Aloysius Becker was born in 1919 as the son of Johannes and Regina (Geb. Schauerte) Becker. His father was a forester and Aloysius followed him in his footsteps. In November 1938 however, he was called up for service with the Reichsarbeitsdienst and served as an Arbeitsmann for four months, being prematurely discharged in March 1939 as he went to serve with the Luftwaffe.
After having been schooled at various Luftwaffe pilot-and bomber schools, he was finally assigned to his permanent unit in June 1942. This being the 9./Sturzkampfgeschwader 77, which was equipped with Junkers Ju 87 dive-bombers. Within several months Becker was already decorated various times and was promoted to Unteroffizier in December of 1942. The next year his unit was relocated to the Mediterranean and saw action in Italy for several weeks in April 1943, but went back to the Eastern front during the next month.
There Sturzkampfgeschwader 77 was involved during Unternehmen Zitadelle, amongst others supporting the final German attacks in the South towards Kursk. In August 1943, after having served for almost a year with the 9. Staffel of Sturzkampfgeschwader 77, Unteroffizier Becker was transferred to the Stabskompanie of the same Geschwader where he remained until January 1944, having completed 253 missions as a pilot.
In the end of January 1944 Becker served with Nachtschlachtgruppe 7 with the 3. and 1. Staffel, which was equipped with obsolete aircraft like the Henschel Hs 126, Dornier Do 17 and Heinkel He 46. The main area of operation of this Gruppe was in Croatia, flying (night) operations against the partisan forces of Josip Tito. In the end of June 1944, having recently been promoted to Feldwebel, Aloysius Becker was assigned to Jagdgeschwader 26, which built a fearsome reputation among Allied aircrews, the Allies even perceived them as the Luftwaffe's special hand-picked elite group of aces.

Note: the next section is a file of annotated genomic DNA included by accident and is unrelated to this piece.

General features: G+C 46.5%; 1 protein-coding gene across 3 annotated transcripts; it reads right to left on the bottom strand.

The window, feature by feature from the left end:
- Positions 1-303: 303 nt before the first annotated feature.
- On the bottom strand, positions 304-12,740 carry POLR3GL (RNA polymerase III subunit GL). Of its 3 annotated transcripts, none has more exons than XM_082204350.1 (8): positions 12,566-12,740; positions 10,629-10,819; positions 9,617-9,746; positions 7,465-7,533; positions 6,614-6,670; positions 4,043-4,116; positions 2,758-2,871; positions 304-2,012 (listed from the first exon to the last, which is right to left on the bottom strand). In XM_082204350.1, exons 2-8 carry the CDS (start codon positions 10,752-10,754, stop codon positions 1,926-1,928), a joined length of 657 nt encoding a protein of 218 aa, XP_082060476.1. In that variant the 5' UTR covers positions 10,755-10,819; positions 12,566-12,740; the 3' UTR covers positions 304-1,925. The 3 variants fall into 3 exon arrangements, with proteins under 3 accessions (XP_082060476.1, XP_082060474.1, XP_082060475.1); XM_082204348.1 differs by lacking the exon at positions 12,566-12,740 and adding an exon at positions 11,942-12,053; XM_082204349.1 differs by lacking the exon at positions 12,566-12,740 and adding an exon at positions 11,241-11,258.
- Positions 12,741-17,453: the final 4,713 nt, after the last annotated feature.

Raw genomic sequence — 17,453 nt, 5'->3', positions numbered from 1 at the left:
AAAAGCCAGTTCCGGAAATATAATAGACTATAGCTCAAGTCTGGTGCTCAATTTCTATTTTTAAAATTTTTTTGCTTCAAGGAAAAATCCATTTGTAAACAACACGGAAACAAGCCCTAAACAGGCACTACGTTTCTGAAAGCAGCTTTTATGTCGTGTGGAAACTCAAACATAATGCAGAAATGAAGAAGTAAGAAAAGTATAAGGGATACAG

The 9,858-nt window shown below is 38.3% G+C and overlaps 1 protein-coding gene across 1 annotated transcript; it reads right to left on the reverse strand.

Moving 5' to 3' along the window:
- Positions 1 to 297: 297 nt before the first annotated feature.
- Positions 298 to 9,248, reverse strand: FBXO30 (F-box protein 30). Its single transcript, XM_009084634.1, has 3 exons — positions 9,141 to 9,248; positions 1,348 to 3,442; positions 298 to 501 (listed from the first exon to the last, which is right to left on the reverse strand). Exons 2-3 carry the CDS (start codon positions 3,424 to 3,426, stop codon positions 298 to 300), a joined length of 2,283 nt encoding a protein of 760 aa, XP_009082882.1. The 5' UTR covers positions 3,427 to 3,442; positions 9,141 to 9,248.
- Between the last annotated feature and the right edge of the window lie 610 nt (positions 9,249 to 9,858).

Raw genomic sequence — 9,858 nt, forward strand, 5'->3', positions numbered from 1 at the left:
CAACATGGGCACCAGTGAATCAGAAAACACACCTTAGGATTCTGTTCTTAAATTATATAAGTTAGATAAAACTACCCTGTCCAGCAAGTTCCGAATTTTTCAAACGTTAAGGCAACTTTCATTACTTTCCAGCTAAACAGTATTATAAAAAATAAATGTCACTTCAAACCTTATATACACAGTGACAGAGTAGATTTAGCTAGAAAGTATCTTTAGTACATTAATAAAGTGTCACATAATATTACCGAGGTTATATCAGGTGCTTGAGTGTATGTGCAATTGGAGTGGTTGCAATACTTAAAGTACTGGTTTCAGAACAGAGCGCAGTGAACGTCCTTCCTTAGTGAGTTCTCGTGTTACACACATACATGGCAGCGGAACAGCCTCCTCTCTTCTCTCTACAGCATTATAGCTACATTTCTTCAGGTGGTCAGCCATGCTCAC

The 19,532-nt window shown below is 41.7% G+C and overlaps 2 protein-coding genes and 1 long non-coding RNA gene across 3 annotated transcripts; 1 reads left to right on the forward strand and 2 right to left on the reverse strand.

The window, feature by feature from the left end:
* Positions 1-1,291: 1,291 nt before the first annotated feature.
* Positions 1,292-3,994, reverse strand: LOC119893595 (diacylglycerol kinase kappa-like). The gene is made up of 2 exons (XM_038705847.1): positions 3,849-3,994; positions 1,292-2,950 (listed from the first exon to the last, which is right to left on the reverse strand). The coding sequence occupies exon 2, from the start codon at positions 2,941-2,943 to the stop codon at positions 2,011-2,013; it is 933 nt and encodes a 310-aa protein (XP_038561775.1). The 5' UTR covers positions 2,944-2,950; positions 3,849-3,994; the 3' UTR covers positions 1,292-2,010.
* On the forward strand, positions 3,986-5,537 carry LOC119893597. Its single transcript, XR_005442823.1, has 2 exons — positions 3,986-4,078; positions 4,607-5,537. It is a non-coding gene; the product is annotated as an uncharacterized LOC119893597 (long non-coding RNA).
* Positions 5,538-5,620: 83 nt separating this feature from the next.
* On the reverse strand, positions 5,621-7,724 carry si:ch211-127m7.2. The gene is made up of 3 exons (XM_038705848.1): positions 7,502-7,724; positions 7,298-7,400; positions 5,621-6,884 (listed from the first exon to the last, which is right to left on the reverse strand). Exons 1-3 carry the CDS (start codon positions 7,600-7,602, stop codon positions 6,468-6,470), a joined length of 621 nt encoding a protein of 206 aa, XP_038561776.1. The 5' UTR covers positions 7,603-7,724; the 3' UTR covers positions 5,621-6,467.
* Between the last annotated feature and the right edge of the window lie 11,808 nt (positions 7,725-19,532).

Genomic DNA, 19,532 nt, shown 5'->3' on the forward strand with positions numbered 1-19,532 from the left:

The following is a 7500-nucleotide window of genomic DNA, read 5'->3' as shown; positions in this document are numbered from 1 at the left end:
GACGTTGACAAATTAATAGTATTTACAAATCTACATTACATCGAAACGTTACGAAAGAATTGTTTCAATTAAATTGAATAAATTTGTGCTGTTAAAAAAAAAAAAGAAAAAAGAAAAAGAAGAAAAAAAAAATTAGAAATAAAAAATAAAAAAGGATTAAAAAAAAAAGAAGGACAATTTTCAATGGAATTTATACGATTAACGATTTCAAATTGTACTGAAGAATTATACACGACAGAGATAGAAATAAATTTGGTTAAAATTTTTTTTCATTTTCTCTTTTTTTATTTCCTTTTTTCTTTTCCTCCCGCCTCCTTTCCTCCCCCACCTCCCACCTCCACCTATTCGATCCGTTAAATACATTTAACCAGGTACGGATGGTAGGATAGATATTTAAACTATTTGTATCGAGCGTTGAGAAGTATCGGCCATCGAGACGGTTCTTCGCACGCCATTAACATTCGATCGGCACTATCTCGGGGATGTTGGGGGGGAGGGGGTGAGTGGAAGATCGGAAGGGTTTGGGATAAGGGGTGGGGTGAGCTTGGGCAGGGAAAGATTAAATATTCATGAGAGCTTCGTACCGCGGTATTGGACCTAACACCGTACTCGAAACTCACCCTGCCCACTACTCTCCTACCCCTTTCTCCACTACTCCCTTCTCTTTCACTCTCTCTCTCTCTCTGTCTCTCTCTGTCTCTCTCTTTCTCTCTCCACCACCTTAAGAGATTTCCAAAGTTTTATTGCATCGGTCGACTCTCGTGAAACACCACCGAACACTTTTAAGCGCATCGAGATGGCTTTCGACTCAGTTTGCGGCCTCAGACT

On the 27th of September 1944 his Staffel was sent on a mission near enemy lines at the German-Dutch border and came into severe aerial combat with British Spitfires. Unteroffizier Becker, flying his Focke Wulf Fw 190 A-8 (Werkn. 175127, Kennz. weiße 13), got involved in a dogfight with one of the British fighters. Above Emmerich, his aircraft was hit and Becker was forced to jump out of his aircraft but did not manage to release his parachute. As a consequence, he was hit by the tail of his own aircraft, falling down to earth unconscious. He was instantly killed.
Aloysius Becker, aged 25, was buried with military honors on the 5th of October 1944 at the Kommunalfriedhof in Emmerich (Plot G, Grave 17) where he is still resting as of today. Besides his parents, he was survived by his wife, whom he married in May 1942.
Aloysius Becker lies buried at the Kommunalfriedhof in Emmerich, Plot G, Grave 17.
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